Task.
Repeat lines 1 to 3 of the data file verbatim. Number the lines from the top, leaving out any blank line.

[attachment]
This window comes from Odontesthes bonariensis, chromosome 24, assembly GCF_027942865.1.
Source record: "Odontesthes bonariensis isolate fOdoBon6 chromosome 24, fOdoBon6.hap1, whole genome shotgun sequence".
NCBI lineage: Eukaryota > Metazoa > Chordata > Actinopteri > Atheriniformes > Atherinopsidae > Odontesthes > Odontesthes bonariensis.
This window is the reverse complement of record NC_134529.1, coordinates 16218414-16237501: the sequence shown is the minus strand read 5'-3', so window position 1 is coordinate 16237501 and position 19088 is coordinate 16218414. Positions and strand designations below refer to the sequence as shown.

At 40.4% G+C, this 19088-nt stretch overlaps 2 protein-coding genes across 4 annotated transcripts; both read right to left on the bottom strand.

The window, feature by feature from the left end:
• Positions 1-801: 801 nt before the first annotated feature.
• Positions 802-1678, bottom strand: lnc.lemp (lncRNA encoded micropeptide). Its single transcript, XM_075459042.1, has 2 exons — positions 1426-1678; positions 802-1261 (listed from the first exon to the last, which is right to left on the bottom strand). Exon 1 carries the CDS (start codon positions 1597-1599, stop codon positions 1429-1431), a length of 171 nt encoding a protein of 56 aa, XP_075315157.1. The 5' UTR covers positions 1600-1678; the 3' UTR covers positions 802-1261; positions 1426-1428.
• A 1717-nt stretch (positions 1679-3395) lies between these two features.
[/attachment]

This window comes from Odontesthes bonariensis, chromosome 24, assembly GCF_027942865.1.
Source record: "Odontesthes bonariensis isolate fOdoBon6 chromosome 24, fOdoBon6.hap1, whole genome shotgun sequence".
NCBI lineage: Eukaryota > Metazoa > Chordata > Actinopteri > Atheriniformes > Atherinopsidae > Odontesthes > Odontesthes bonariensis.